Alien 3 treats its monster as a source of religious reverence, embodying the grim existential horror of Blake’s “The Tyger” — “Did he who made the lamb make thee?” In the Assembly Cut, Walter Golic (Paul McGann) releases the creature from its captivity in a sort of religious rapture. “Tell me what to do next,” he implores the abomination. His God cares not for his whims and feasts upon him.
What is there to do in a universe where the closest thing to divine will looks like a monstrous Xenomorph? There is no escape from this prison. Ripley resurrects what little remains of her reliable android Bishop (Lance Henriksen), but he has only one request for her. “Disconnect me,” he pleads, acknowledging that he could never fully be himself again. “I’d rather be nothing.”
The sentiment echoes through Alien 3. The film repeatedly suggests that the only mercy in this cruel universe is the embrace of oblivion. In his eulogy for Newt, Dillon argues that the audience should be glad she has been spared the horrors of this existence. “She will never know the hardship and grief for those of us left behind. We commit these bodies to the void with a glad heart.”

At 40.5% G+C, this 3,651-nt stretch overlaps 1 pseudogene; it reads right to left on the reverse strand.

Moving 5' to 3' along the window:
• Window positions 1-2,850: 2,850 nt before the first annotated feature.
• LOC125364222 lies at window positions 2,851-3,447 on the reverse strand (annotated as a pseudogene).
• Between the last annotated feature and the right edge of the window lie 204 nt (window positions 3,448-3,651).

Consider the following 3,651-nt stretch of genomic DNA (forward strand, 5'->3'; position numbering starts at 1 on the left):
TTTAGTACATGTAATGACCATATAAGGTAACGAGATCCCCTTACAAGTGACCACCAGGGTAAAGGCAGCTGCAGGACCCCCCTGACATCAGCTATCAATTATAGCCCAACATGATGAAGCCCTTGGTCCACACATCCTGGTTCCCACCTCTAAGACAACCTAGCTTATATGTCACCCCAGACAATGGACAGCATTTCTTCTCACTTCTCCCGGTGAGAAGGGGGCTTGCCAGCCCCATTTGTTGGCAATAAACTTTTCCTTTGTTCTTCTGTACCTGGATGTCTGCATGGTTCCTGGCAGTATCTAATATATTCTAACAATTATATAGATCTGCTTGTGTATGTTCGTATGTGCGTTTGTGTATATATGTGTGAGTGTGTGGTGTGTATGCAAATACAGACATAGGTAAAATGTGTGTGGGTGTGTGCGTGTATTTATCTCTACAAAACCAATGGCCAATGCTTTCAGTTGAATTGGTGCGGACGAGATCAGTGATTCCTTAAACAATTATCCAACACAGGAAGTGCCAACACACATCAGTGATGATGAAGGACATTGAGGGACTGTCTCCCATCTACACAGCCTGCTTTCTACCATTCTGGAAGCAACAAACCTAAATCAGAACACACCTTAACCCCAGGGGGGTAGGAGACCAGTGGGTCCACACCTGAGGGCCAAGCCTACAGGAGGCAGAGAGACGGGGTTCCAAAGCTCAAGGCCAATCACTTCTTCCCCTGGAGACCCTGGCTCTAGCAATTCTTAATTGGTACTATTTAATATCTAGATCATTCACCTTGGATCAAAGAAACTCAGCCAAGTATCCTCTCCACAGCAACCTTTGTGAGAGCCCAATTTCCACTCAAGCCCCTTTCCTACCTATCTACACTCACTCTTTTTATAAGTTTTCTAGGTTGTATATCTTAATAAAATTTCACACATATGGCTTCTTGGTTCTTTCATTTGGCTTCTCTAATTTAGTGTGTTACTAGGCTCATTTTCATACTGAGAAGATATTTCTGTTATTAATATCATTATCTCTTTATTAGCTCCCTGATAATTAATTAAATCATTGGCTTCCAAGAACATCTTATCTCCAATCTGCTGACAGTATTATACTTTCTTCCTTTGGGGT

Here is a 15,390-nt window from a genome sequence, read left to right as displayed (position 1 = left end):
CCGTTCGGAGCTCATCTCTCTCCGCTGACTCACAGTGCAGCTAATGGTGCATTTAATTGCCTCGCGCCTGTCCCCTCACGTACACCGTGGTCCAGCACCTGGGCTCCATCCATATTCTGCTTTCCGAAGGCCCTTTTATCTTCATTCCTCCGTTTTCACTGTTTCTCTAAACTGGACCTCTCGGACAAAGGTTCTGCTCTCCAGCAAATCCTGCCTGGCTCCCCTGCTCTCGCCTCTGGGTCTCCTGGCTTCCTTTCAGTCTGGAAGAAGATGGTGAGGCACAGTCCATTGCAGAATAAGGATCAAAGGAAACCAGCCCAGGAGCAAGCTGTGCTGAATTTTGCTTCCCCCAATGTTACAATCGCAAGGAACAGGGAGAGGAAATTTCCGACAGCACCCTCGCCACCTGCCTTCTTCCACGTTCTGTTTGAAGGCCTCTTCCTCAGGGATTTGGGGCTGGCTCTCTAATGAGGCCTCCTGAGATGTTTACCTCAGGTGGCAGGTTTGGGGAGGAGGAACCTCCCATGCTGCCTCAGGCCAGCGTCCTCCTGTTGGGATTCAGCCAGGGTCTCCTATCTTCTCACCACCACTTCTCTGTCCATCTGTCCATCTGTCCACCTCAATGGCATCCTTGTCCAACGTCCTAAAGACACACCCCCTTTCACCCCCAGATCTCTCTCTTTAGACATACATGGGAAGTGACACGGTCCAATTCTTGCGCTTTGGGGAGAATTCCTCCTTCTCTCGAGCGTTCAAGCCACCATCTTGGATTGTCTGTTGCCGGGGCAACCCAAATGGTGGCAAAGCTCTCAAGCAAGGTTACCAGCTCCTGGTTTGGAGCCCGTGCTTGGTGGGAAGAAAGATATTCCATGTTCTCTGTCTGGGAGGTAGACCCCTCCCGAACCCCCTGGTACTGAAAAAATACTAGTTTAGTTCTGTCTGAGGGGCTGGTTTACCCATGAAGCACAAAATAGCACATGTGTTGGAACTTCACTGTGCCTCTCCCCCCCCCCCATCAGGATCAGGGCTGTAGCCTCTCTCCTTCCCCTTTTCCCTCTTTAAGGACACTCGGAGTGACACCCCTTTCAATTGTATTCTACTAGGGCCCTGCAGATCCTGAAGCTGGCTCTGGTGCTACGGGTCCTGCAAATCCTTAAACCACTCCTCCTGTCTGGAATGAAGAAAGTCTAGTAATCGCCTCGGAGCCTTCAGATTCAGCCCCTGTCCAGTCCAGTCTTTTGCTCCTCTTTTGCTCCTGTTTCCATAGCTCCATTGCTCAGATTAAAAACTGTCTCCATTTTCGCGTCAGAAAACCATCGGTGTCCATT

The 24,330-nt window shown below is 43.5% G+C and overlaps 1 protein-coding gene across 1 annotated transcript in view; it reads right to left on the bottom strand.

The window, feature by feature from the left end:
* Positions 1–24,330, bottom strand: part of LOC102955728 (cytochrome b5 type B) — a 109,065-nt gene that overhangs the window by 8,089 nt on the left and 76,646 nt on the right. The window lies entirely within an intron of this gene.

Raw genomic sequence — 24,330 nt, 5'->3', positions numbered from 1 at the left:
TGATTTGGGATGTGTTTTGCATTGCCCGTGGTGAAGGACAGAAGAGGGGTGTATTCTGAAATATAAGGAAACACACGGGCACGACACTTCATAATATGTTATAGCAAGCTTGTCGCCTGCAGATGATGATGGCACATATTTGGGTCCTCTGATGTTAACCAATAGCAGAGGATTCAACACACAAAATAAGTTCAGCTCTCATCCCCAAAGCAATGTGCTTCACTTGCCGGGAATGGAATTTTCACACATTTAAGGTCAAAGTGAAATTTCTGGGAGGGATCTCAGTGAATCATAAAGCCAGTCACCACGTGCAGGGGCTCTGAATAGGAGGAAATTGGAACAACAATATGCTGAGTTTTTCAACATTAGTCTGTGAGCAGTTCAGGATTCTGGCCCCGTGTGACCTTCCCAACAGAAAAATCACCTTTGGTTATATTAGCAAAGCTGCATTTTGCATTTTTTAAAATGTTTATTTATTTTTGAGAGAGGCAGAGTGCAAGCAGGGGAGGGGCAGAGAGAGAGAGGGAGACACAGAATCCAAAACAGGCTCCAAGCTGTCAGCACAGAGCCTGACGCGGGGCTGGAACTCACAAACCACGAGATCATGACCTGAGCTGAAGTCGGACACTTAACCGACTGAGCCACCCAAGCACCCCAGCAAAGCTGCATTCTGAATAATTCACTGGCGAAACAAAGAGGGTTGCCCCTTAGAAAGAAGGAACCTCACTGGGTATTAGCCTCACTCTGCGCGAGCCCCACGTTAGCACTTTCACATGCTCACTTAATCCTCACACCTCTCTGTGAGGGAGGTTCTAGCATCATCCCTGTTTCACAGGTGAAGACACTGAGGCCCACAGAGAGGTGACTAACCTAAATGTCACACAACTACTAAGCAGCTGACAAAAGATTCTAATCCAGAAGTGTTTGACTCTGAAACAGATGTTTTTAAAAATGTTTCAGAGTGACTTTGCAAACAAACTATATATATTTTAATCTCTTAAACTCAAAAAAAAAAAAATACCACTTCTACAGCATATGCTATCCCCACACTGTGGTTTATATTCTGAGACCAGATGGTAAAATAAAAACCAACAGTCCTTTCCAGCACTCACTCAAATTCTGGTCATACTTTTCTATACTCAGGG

This philosophy applies to Ripley herself. For most of the film, Ripley evades and survives the alien monster. It initially looks like the creature is respecting Ripley’s narrative role as designated protagonist, but this is just another false hope. Ripley eventually determines that she has been impregnated with a xenomorph queen. She is to play the role of Mary in this grotesque nativity.